NEW YORK (Reuters) - A U.S. congressional watchdog said on Tuesday it has formally added three agencies to its investigation into whether government regulators are too soft on the banks they are meant to police.
In March, Reuters exclusively reported that the Government Accountability Office (GAO) was preparing a probe of the U.S. Federal Reserve and other to-be-determined regulators, in response to a request by Democratic U.S. Representatives Maxine Waters and Al Green for it to look into “regulatory capture.”
The review, requested last October, is the first by an outside agency into the perception that financial regulators are “captured” by and too deferential toward the bankers they supervise, so that Wall Street benefits at the public’s expense.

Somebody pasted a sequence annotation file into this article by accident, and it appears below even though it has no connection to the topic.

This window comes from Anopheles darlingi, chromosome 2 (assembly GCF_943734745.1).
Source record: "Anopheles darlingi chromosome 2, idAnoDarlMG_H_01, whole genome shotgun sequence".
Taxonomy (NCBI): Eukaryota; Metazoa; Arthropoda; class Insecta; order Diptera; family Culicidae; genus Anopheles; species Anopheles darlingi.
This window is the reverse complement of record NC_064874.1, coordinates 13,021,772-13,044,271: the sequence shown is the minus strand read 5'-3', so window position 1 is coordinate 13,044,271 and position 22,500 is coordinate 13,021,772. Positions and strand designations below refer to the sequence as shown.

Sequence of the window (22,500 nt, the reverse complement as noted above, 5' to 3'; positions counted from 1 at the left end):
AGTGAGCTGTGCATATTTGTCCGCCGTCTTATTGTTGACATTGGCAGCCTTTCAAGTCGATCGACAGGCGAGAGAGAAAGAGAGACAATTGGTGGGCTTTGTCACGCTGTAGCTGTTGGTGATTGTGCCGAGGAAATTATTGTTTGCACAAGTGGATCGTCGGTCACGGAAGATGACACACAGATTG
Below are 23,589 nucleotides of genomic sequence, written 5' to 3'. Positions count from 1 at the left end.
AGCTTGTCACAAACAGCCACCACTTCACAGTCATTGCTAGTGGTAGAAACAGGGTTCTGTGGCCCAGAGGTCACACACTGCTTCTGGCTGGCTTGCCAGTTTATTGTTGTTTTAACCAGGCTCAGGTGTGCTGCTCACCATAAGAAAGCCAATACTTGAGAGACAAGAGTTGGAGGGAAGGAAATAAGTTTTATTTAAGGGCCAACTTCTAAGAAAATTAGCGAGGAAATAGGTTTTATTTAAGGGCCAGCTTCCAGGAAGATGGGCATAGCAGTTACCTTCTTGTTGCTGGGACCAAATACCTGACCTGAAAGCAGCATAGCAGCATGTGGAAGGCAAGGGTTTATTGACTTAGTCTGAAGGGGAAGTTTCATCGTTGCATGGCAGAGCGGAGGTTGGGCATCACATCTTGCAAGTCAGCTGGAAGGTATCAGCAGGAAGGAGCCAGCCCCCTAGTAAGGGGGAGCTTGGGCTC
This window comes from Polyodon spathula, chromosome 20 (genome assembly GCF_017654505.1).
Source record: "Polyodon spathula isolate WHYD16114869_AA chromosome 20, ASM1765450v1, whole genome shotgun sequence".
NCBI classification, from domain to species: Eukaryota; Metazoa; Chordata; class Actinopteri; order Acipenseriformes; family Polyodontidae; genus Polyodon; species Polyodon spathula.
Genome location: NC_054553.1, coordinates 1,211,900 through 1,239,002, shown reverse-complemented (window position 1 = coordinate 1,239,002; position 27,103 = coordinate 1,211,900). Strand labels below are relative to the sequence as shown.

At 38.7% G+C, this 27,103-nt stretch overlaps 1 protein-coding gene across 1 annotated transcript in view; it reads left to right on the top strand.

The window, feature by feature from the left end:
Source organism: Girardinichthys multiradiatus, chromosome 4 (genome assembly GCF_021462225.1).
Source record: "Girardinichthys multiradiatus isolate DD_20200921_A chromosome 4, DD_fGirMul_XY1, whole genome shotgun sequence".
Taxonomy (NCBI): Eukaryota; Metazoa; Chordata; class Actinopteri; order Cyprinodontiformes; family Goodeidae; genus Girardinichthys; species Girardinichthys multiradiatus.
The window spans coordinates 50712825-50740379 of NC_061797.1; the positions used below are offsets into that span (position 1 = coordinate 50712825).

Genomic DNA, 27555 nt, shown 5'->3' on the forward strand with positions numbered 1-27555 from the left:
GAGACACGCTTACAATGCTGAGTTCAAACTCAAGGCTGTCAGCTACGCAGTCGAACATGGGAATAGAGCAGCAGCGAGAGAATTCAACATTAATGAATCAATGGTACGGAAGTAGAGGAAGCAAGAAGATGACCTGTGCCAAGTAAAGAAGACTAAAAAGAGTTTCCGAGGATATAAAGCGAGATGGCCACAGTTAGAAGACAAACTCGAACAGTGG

Lawrance Evans, director of the GAO’s financial markets and community investment division, said in an email on Tuesday that the probe would include the Federal Deposit Insurance Corporation (FDIC), the Office of the Comptroller of the Currency (OCC) and the National Credit Union Administration (NCUA). The GAO will also look back at work by the Office of Thrift Supervision, which merged with the OCC in 2011, and regulates savings and loan institutions.
Evans said the investigation is technically separate from the probe of the Fed, “but it is indeed part of the work we are doing in response to the Waters/Green request.”
The FDIC declined to comment. Representatives from the OCC and NCUA were not immediately available to comment.
Perceptions of regulatory capture have dogged the U.S. central bank and other regulators since they failed to head off the 2007-2009 financial crisis that sparked a global recession.
Reporting by Jonathan Spicer; Editing by Jonathan Oatis